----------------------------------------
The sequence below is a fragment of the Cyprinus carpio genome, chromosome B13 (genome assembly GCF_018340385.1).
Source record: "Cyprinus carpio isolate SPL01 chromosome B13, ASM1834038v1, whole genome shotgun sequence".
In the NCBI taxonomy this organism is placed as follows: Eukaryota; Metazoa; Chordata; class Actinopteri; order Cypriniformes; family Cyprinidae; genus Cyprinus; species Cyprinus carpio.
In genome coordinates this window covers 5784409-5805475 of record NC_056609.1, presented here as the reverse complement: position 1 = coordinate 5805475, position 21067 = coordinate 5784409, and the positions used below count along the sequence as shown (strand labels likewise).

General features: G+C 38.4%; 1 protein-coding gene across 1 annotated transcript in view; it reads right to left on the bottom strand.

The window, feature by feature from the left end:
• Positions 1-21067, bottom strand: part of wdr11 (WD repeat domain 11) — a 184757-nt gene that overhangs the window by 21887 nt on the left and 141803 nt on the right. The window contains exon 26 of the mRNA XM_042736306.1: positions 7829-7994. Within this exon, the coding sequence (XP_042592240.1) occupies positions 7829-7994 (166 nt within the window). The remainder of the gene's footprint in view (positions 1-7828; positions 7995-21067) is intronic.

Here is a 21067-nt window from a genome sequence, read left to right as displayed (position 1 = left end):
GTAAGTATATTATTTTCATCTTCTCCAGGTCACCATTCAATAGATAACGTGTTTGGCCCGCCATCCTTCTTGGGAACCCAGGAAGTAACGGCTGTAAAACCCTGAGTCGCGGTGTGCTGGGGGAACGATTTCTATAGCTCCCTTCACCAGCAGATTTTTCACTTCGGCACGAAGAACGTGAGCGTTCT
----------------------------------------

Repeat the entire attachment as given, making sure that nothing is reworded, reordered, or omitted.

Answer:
The sequence below is a fragment of the Cyprinus carpio genome, chromosome B13 (genome assembly GCF_018340385.1).
Source record: "Cyprinus carpio isolate SPL01 chromosome B13, ASM1834038v1, whole genome shotgun sequence".
In the NCBI taxonomy this organism is placed as follows: Eukaryota; Metazoa; Chordata; class Actinopteri; order Cypriniformes; family Cyprinidae; genus Cyprinus; species Cyprinus carpio.
In genome coordinates this window covers 5784409-5805475 of record NC_056609.1, presented here as the reverse complement: position 1 = coordinate 5805475, position 21067 = coordinate 5784409, and the positions used below count along the sequence as shown (strand labels likewise).

General features: G+C 38.4%; 1 protein-coding gene across 1 annotated transcript in view; it reads right to left on the bottom strand.

The window, feature by feature from the left end:
• Positions 1-21067, bottom strand: part of wdr11 (WD repeat domain 11) — a 184757-nt gene that overhangs the window by 21887 nt on the left and 141803 nt on the right. The window contains exon 26 of the mRNA XM_042736306.1: positions 7829-7994. Within this exon, the coding sequence (XP_042592240.1) occupies positions 7829-7994 (166 nt within the window). The remainder of the gene's footprint in view (positions 1-7828; positions 7995-21067) is intronic.

Here is a 21067-nt window from a genome sequence, read left to right as displayed (position 1 = left end):
GTAAGTATATTATTTTCATCTTCTCCAGGTCACCATTCAATAGATAACGTGTTTGGCCCGCCATCCTTCTTGGGAACCCAGGAAGTAACGGCTGTAAAACCCTGAGTCGCGGTGTGCTGGGGGAACGATTTCTATAGCTCCCTTCACCAGCAGATTTTTCACTTCGGCACGAAGAACGTGAGCGTTCT